And by 2015 – when the Population by Religious Communities of Census 2011—was released, everyone was aghast as Assam’s Muslim population had increased to 34.22 per cent, a quantum leap of over four per cent. Obviously the influx issue will be a dominant and top of the election-politics agenda in Assam for next few months. The electoral puzzle in the state is thus getting complex and to an extent offers a worrisome scenario. Assam’s Nagaon to Daboka belt bordering Dimapur in Nagaland and hubs like Dhubri, Karimganj and Barpeta have already been flooded with Bengali Muslims and the Hindus, sons of the soil (Assamese) and Bengali Hindus and other Bharateeyas have been outnumbered.
Statistical Nightmare of Influx
Old timers in Assam and northeastern states will concur easily that some national leaders and prominent freedom fighters appreciated the gravity of population immigration. In fact by 1920s itself Dr Rajendra Prasad had literally mooted a proposal to ‘populate’ vast vacant landscape of Assam with Biharis to check the Mymensinghi Muslim influx. Muslim population was increasing in Brahmaputra valley from 9 per cent in 1881 to 19 per cent in 1931. By 1941, Barpeta was already with 49 per cent Muslims.
The then Assam Governor Lt Gen SK Sinha seemed to have diagnosed the malady and made a strong recommendation in 1999 to the Vajpayee Government and the President K R Narayanan. His reports endorsed the fear about ‘greater Bangladesh’ sustained by organisations like ‘Amra Bangali’. The apprehensions about greater Muslim hegemony in the region gained further currency when in Silchar belt along the Barak valley, a new slogan emerged among the Bengali Muslims—allegedly at the instance of one ‘Miyaland Demand Committee’ under the guidance of ISI—“Sylhet nilam gana votey, Cachar nebo lathir jorey (We have annexed Sylhet (now a prominent district in Bangladesh by ballot, now we will take away Cachar valley with force).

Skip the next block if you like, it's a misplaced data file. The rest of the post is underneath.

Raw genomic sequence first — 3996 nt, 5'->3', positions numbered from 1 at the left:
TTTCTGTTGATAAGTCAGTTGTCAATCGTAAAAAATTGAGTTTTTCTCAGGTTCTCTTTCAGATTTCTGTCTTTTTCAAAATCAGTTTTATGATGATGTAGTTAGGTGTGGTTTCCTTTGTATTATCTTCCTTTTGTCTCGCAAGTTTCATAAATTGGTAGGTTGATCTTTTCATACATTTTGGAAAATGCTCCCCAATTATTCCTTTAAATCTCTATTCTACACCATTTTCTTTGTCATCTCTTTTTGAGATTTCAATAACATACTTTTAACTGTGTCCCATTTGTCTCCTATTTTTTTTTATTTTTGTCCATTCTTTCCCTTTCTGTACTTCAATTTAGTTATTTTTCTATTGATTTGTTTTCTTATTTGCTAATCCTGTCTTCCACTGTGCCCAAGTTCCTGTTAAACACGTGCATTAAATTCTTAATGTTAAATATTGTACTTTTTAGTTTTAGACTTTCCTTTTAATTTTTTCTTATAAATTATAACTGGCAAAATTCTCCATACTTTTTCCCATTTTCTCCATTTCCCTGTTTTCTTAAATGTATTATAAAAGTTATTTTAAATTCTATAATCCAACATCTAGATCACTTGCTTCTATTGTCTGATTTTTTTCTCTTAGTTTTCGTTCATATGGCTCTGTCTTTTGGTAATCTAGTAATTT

The then Congress Chief Minister SC Jamir in 1994 had said, “Bangladeshis were increasing like rabbits”. Again on May 6, 1997, the then Union Home Minister Indrajit Gupta said, “There were one crore illegal Bangladeshi immigrants.” On July 15, 2004 the Minister of State for Home J P Jaiswal said in the Parliament that there were 1.2 crore illegal migrants in the country. The following day this figure was denied. When Lt Gen Sinha raised foreign nationals’ issue, he was immediately accused of playing communal game. Sinha had said, “In 1960s the then Assam Governor late BK Nehru and the then Congress CM BP Chaliha wanted to take measures against the influx of illegal migrants. But the vote bank considerations worked. In fact, BK Nehru and Chalia were pulled up.”
During 2002 Economic Summit of North-east Chief Ministers and Governors in Mumbai, Lt Gen Sinha told this writer point blank: “Bangladeshi influx issue is connected to insurgency in Assam and other states. ULFA issues statements and takes on every issue under the sky. But they maintained silence on the illegal migration issue”.
Vote Bank Politics
However, the Vote Bank politics has dominated the politics of Assam and influenced the policy on infiltration problem. Both AGP and Congress have been championing the cause of minority appeasement. In July 2008, Justice B K Sharma of the Gauhati High Court in 95-page judgement said, “The day is not far off, when the indigenous people of Assam, both Hindus and Muslims and other religious groups will be reduced to minorities in their own land and the Bangladeshis will become kingmakers”. However, Assam Chief Minister Tarun Gogoi quickly contested this in no unambiguous words stating, “Since my schooldays I have been hearing that Bangladeshis will become kingmakers in Assam” Worse, he had asked, “How many Bangladeshis are there in Assam?”
Nirendra Dev (The writer is a senior journalist
with The Statesman in New Delhi)